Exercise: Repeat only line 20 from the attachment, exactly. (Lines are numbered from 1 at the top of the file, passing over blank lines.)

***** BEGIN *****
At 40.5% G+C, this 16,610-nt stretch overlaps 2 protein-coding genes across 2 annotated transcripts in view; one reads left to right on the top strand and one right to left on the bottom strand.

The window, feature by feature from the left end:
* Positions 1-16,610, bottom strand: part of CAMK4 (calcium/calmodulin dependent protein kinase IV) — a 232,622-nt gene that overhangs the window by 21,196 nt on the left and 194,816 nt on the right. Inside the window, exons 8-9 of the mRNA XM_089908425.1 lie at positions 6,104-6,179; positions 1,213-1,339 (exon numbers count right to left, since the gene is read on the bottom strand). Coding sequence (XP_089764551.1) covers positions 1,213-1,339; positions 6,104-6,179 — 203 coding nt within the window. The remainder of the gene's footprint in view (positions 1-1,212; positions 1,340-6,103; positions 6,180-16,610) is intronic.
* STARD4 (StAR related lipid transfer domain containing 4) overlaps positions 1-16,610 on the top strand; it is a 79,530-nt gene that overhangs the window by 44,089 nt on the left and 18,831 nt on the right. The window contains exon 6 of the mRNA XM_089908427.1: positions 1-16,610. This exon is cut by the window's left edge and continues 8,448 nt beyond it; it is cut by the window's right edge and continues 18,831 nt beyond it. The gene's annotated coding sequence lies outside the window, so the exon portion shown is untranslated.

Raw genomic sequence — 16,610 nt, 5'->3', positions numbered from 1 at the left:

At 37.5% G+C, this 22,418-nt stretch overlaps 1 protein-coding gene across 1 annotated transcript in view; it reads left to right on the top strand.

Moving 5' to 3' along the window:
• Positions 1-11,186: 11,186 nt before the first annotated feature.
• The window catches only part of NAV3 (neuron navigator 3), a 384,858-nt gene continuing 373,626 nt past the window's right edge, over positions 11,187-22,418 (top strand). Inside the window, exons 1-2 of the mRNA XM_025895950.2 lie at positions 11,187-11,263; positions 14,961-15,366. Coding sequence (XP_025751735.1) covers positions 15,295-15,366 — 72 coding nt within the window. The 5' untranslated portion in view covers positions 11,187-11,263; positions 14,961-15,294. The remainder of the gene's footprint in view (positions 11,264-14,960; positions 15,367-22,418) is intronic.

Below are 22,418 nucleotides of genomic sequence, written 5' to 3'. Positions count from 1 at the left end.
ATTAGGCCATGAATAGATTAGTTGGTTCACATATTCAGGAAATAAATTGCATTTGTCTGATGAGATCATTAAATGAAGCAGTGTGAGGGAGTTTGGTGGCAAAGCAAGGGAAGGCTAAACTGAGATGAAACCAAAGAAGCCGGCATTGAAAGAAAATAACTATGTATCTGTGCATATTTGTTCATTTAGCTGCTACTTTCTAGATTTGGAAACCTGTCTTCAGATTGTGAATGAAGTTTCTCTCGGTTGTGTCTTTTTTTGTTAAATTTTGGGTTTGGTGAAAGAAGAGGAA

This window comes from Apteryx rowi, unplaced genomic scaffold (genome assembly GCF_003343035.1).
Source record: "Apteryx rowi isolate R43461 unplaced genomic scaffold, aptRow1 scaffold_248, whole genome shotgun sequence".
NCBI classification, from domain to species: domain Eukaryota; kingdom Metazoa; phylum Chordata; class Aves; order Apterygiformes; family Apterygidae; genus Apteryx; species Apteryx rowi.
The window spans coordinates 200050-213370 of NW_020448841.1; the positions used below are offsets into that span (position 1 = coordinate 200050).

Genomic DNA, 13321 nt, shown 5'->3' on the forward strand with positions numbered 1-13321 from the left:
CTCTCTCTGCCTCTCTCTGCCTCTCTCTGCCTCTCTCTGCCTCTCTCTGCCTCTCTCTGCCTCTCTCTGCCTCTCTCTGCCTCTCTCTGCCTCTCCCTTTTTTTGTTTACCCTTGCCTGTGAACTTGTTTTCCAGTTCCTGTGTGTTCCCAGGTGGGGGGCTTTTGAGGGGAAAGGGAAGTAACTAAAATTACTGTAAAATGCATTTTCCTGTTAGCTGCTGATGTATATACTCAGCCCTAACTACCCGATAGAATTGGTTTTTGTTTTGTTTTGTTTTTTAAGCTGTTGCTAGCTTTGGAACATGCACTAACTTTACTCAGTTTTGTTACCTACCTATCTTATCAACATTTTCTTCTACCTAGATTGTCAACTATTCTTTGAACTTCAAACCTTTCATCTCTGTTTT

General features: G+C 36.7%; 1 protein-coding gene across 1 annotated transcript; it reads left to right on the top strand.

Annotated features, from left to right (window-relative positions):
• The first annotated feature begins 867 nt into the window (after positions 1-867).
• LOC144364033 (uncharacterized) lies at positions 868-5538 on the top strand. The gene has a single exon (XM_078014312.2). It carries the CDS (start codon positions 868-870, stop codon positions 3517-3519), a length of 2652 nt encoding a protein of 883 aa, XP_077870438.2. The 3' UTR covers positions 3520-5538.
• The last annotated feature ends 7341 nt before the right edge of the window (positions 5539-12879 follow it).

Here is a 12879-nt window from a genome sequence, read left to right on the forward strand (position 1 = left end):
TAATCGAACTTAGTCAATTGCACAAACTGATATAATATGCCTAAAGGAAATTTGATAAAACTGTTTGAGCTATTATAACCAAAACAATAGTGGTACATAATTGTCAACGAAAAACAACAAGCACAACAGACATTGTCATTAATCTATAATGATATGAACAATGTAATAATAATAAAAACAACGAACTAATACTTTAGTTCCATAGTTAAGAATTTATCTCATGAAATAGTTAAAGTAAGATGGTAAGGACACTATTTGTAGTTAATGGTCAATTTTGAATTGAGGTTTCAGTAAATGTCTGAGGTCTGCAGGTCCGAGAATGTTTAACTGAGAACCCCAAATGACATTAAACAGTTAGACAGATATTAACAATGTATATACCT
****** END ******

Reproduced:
• The first annotated feature begins 867 nt into the window (after positions 1-867).